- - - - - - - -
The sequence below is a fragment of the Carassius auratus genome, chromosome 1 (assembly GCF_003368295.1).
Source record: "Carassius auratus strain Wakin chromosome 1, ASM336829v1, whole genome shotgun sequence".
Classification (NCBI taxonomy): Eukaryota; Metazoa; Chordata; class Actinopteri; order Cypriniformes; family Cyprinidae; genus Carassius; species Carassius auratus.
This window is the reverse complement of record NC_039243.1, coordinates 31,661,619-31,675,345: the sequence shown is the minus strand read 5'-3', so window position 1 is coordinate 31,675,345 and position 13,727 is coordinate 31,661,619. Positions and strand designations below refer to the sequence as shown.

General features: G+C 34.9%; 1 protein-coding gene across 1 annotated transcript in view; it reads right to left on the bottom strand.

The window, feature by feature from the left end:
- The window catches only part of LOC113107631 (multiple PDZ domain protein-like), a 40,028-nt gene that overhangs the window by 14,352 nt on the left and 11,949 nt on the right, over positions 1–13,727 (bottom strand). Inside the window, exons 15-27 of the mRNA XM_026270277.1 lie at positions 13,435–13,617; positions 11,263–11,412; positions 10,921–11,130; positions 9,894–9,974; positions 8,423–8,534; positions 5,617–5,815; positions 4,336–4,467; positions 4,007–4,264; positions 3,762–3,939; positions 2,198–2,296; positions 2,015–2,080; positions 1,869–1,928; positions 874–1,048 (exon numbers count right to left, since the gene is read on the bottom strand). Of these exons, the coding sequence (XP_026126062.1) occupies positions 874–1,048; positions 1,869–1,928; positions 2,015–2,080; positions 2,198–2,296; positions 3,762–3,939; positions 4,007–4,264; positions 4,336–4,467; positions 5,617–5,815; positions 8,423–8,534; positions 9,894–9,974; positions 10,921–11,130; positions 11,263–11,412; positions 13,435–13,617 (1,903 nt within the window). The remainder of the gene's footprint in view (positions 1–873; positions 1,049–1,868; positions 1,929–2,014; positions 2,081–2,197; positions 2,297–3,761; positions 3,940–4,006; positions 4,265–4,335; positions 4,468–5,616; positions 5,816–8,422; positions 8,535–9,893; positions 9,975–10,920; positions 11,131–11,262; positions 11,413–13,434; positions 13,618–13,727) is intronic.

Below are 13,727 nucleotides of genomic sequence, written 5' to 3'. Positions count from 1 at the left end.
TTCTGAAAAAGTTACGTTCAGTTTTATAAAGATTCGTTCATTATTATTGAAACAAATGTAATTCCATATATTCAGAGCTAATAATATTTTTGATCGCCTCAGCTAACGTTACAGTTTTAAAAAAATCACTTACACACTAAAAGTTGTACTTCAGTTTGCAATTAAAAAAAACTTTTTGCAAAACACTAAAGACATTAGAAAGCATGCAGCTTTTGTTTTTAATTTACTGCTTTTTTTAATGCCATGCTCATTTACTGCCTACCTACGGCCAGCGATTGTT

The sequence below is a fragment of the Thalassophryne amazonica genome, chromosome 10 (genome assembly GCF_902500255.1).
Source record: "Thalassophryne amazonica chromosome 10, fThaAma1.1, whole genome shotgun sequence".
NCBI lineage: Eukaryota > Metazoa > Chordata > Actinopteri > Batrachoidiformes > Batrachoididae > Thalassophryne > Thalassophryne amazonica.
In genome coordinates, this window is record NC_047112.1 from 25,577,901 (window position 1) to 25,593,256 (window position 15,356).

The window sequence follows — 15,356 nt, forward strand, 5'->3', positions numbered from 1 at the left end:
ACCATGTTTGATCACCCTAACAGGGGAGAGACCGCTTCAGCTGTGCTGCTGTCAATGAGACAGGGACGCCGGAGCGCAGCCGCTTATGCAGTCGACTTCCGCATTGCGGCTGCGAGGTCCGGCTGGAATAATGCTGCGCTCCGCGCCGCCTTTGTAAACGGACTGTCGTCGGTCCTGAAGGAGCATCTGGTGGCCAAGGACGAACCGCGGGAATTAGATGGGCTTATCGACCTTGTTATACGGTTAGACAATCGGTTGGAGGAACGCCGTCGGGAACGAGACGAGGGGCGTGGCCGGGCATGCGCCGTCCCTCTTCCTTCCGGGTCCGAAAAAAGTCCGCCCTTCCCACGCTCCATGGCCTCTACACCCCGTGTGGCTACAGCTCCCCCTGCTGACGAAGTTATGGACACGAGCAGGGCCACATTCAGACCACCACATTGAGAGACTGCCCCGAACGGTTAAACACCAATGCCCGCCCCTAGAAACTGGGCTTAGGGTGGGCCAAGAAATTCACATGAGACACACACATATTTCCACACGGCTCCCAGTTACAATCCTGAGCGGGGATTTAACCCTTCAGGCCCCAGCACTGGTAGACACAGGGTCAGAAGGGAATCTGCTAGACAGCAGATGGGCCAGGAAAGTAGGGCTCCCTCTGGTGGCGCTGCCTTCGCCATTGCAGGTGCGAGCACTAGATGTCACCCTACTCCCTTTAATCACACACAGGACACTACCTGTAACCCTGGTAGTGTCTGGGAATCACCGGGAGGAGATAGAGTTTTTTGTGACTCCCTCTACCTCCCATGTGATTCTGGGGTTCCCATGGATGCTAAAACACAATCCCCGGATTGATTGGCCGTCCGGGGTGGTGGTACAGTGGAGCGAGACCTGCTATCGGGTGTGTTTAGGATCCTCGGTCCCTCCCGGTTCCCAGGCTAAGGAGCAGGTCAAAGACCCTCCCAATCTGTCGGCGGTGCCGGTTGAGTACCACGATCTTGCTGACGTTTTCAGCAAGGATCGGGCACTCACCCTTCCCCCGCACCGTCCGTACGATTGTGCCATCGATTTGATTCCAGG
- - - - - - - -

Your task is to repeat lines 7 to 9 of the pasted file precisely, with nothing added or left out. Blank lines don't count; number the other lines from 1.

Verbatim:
- The window catches only part of LOC113107631 (multiple PDZ domain protein-like), a 40,028-nt gene that overhangs the window by 14,352 nt on the left and 11,949 nt on the right, over positions 1–13,727 (bottom strand). Inside the window, exons 15-27 of the mRNA XM_026270277.1 lie at positions 13,435–13,617; positions 11,263–11,412; positions 10,921–11,130; positions 9,894–9,974; positions 8,423–8,534; positions 5,617–5,815; positions 4,336–4,467; positions 4,007–4,264; positions 3,762–3,939; positions 2,198–2,296; positions 2,015–2,080; positions 1,869–1,928; positions 874–1,048 (exon numbers count right to left, since the gene is read on the bottom strand). Of these exons, the coding sequence (XP_026126062.1) occupies positions 874–1,048; positions 1,869–1,928; positions 2,015–2,080; positions 2,198–2,296; positions 3,762–3,939; positions 4,007–4,264; positions 4,336–4,467; positions 5,617–5,815; positions 8,423–8,534; positions 9,894–9,974; positions 10,921–11,130; positions 11,263–11,412; positions 13,435–13,617 (1,903 nt within the window). The remainder of the gene's footprint in view (positions 1–873; positions 1,049–1,868; positions 1,929–2,014; positions 2,081–2,197; positions 2,297–3,761; positions 3,940–4,006; positions 4,265–4,335; positions 4,468–5,616; positions 5,816–8,422; positions 8,535–9,893; positions 9,975–10,920; positions 11,131–11,262; positions 11,413–13,434; positions 13,618–13,727) is intronic.

Below are 13,727 nucleotides of genomic sequence, written 5' to 3'. Positions count from 1 at the left end.
TTCTGAAAAAGTTACGTTCAGTTTTATAAAGATTCGTTCATTATTATTGAAACAAATGTAATTCCATATATTCAGAGCTAATAATATTTTTGATCGCCTCAGCTAACGTTACAGTTTTAAAAAAATCACTTACACACTAAAAGTTGTACTTCAGTTTGCAATTAAAAAAAACTTTTTGCAAAACACTAAAGACATTAGAAAGCATGCAGCTTTTGTTTTTAATTTACTGCTTTTTTTAATGCCATGCTCATTTACTGCCTACCTACGGCCAGCGATTGTT